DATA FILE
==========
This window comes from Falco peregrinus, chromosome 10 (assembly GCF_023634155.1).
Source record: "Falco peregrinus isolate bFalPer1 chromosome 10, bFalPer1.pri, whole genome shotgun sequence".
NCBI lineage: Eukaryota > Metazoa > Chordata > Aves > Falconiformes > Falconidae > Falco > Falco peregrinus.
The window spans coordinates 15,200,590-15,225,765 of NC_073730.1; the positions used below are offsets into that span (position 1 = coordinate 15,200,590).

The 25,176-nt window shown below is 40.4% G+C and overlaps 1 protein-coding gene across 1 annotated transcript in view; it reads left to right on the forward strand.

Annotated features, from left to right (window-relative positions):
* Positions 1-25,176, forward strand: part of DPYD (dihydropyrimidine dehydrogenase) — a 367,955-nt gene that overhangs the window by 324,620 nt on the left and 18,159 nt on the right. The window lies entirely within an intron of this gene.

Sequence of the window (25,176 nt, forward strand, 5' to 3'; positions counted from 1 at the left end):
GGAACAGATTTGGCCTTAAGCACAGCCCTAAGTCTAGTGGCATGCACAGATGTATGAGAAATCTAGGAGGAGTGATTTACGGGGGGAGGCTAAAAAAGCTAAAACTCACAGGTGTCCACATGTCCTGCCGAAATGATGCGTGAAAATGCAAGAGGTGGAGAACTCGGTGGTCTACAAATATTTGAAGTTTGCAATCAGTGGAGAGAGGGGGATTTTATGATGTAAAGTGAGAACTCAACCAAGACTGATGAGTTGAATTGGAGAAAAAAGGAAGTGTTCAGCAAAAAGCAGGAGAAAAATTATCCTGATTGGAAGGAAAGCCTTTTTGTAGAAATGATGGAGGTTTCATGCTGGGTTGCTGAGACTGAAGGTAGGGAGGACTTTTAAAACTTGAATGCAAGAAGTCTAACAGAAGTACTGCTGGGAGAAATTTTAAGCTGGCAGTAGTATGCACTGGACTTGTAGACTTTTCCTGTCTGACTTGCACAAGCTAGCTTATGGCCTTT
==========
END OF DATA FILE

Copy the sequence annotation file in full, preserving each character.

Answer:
This window comes from Falco peregrinus, chromosome 10 (assembly GCF_023634155.1).
Source record: "Falco peregrinus isolate bFalPer1 chromosome 10, bFalPer1.pri, whole genome shotgun sequence".
NCBI lineage: Eukaryota > Metazoa > Chordata > Aves > Falconiformes > Falconidae > Falco > Falco peregrinus.
The window spans coordinates 15,200,590-15,225,765 of NC_073730.1; the positions used below are offsets into that span (position 1 = coordinate 15,200,590).

The 25,176-nt window shown below is 40.4% G+C and overlaps 1 protein-coding gene across 1 annotated transcript in view; it reads left to right on the forward strand.

Annotated features, from left to right (window-relative positions):
* Positions 1-25,176, forward strand: part of DPYD (dihydropyrimidine dehydrogenase) — a 367,955-nt gene that overhangs the window by 324,620 nt on the left and 18,159 nt on the right. The window lies entirely within an intron of this gene.

Sequence of the window (25,176 nt, forward strand, 5' to 3'; positions counted from 1 at the left end):
GGAACAGATTTGGCCTTAAGCACAGCCCTAAGTCTAGTGGCATGCACAGATGTATGAGAAATCTAGGAGGAGTGATTTACGGGGGGAGGCTAAAAAAGCTAAAACTCACAGGTGTCCACATGTCCTGCCGAAATGATGCGTGAAAATGCAAGAGGTGGAGAACTCGGTGGTCTACAAATATTTGAAGTTTGCAATCAGTGGAGAGAGGGGGATTTTATGATGTAAAGTGAGAACTCAACCAAGACTGATGAGTTGAATTGGAGAAAAAAGGAAGTGTTCAGCAAAAAGCAGGAGAAAAATTATCCTGATTGGAAGGAAAGCCTTTTTGTAGAAATGATGGAGGTTTCATGCTGGGTTGCTGAGACTGAAGGTAGGGAGGACTTTTAAAACTTGAATGCAAGAAGTCTAACAGAAGTACTGCTGGGAGAAATTTTAAGCTGGCAGTAGTATGCACTGGACTTGTAGACTTTTCCTGTCTGACTTGCACAAGCTAGCTTATGGCCTTT